I had a chance to interview some of them when they were resting after their morning worship which lasted till the noon. “I don’t feel any pain at all when I am possessed by the spirits,” says Ram Kumar. “Only after the spirit leaves my body I feel the pain caused by the might of the magical show that I put after the possession.”

“I don’t even eat meat and egg when I am not possessed by the spirit, but I eat everything as soon as the Aghouri gets inside me,” says Kamal. “I am myself surprised when people say that I can spit back the whole tulsi leaf that had been chewed to pieces by me.”

Search of a Kingfisher
Every morning and evening the same sight of chants of mantras and possession by spirits take place till the tenth day. During the ten days’ span, the disciples learn different mantras to cure different illnesses and techniques to deal with the evil spirits.

On the tenth day, the whole coterie starts early in the morning with the beating of mridanga – a drum and cymbals. They start from the place of worship and get to a nearby pond. The disciples possessed by spirits start splashing in the cool waters and the gurus perform the concluding puja.

Then the group sets of in search of a kingfisher which is regarded as the incarnation of Lord Shiva, the god who drank all the poison that erupted from the milking of ocean by gods and demons. Due to the poison his neck turned blue, so he got the name, Nilkantha – one with a blue neck. So has been the kingfisher named after its dark blue neck. Sighting a kingfisher on the tenth day of the festival is taken as an auspicious sign for the whole year. The young men and gurus enjoy and revel to their hearts after a glimpse of a kingfisher.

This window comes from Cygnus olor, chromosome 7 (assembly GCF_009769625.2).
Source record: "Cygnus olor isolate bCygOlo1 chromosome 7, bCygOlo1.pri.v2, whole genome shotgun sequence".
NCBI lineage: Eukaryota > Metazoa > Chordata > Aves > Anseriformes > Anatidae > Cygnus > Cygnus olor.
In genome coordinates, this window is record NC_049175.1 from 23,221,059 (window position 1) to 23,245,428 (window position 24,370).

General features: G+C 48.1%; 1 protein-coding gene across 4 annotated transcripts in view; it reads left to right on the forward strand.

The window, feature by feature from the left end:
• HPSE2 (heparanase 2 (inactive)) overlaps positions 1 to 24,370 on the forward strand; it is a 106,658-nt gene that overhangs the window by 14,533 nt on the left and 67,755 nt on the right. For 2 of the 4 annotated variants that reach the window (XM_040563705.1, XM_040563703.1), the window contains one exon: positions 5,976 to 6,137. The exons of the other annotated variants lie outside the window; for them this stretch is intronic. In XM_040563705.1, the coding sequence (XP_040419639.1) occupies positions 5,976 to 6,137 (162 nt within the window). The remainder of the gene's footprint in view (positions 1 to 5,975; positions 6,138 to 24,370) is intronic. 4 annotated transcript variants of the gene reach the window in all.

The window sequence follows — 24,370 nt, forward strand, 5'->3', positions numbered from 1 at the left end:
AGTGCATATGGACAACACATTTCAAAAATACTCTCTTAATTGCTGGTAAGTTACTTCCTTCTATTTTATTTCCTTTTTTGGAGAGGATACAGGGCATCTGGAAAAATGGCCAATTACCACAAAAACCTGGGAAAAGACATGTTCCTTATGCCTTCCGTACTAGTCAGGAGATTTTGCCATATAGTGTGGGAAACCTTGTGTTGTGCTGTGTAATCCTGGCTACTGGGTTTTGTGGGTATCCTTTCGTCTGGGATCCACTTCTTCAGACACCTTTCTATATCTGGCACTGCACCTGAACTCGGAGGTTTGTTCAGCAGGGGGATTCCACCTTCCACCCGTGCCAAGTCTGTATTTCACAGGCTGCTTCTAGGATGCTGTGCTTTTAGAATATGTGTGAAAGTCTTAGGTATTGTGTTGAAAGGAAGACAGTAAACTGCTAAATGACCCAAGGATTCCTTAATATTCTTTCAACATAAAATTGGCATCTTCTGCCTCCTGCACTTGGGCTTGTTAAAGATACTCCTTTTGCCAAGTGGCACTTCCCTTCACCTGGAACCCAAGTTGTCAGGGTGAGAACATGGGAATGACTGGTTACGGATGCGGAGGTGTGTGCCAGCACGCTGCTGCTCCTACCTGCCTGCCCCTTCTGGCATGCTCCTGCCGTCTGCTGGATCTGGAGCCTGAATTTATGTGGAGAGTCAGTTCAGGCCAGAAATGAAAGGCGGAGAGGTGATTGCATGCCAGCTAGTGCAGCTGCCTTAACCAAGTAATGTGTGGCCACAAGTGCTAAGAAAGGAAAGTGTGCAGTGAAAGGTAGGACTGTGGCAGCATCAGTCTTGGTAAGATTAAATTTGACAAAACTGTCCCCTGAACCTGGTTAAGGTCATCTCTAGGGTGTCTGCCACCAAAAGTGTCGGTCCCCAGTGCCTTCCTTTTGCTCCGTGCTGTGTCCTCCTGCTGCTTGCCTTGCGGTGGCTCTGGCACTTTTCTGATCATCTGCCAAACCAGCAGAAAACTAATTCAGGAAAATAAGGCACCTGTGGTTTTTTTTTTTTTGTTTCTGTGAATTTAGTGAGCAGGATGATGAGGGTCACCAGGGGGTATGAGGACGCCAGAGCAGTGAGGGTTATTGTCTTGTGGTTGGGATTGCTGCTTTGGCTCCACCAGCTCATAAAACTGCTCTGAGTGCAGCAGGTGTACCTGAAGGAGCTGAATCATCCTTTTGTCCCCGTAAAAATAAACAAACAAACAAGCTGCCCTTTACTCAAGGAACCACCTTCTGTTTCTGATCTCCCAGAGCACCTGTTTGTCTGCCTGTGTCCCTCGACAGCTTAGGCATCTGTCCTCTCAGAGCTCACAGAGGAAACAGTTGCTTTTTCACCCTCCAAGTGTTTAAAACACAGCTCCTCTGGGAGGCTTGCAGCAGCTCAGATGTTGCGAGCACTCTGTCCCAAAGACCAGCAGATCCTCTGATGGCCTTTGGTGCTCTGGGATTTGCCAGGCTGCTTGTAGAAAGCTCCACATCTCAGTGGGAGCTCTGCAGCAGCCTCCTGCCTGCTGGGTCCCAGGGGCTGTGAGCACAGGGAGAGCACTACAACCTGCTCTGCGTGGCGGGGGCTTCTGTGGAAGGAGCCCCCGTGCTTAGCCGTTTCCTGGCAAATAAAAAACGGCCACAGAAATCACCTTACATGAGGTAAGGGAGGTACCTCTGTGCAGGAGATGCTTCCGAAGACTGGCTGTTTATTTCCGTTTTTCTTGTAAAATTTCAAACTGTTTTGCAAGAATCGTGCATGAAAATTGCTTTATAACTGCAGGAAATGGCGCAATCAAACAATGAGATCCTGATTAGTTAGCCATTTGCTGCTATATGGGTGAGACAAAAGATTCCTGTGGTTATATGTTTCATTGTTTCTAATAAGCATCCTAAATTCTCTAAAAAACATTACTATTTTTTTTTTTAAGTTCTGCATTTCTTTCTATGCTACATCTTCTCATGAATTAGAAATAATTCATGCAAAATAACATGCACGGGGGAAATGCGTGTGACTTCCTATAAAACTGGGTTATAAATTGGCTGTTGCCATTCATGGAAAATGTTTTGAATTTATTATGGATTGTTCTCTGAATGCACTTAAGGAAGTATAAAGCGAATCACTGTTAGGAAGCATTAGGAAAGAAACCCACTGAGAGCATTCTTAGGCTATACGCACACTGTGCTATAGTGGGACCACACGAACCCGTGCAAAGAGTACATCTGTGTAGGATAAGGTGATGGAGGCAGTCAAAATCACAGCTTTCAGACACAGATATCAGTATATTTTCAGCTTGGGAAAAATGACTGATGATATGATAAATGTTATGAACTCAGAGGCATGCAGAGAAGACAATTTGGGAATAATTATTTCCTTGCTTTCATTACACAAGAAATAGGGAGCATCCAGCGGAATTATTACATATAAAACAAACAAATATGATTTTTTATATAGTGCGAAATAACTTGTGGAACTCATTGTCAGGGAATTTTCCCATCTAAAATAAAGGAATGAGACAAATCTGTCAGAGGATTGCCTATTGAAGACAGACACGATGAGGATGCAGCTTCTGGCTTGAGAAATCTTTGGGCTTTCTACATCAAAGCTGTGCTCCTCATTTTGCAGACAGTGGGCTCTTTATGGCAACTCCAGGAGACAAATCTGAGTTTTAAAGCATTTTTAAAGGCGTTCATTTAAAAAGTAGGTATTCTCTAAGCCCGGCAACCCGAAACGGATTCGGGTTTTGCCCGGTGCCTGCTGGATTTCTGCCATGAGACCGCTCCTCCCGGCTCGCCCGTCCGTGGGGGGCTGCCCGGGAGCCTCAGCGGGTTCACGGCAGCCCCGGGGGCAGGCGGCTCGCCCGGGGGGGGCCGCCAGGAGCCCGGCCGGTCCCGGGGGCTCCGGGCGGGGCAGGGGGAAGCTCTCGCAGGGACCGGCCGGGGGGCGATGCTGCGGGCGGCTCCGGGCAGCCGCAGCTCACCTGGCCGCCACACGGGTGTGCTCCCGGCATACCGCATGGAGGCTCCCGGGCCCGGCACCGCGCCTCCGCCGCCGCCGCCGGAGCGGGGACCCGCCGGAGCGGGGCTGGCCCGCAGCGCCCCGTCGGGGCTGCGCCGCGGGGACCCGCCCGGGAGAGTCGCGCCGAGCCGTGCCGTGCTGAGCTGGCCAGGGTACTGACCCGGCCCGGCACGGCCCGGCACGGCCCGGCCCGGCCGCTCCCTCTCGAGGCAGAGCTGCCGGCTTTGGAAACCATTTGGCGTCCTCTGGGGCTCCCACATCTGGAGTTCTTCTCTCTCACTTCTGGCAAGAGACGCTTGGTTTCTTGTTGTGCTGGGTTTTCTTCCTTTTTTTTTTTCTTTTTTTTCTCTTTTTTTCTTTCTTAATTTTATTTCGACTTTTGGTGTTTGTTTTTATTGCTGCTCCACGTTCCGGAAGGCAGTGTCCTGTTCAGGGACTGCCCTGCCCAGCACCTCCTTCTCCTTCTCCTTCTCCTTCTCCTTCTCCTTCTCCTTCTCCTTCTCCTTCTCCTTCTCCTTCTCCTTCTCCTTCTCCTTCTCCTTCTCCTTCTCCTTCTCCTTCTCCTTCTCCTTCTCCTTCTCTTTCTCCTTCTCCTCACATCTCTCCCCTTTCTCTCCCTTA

Making of Godmen
After the ten days’ learning, the young men will be in constant vigil of the gurus and they will be taken as assistants in the early errands to drive the evil spirits and curing illnesses. In the process they will learn the traditional medicinal knowledge. The gurus will reveal the secrets of herbs from the forests nearby. They will learn the drug administration as well. In the coming days they will learn more mantras to cure more illnesses. And they will devote more time in dedicating their lives for the betterment of the society. They will be respected everywhere they will go. They will have to sacrifice their personal lives and be ready to visit any ill person in the community even at the middle of the night. The process of being a godman is not so easy...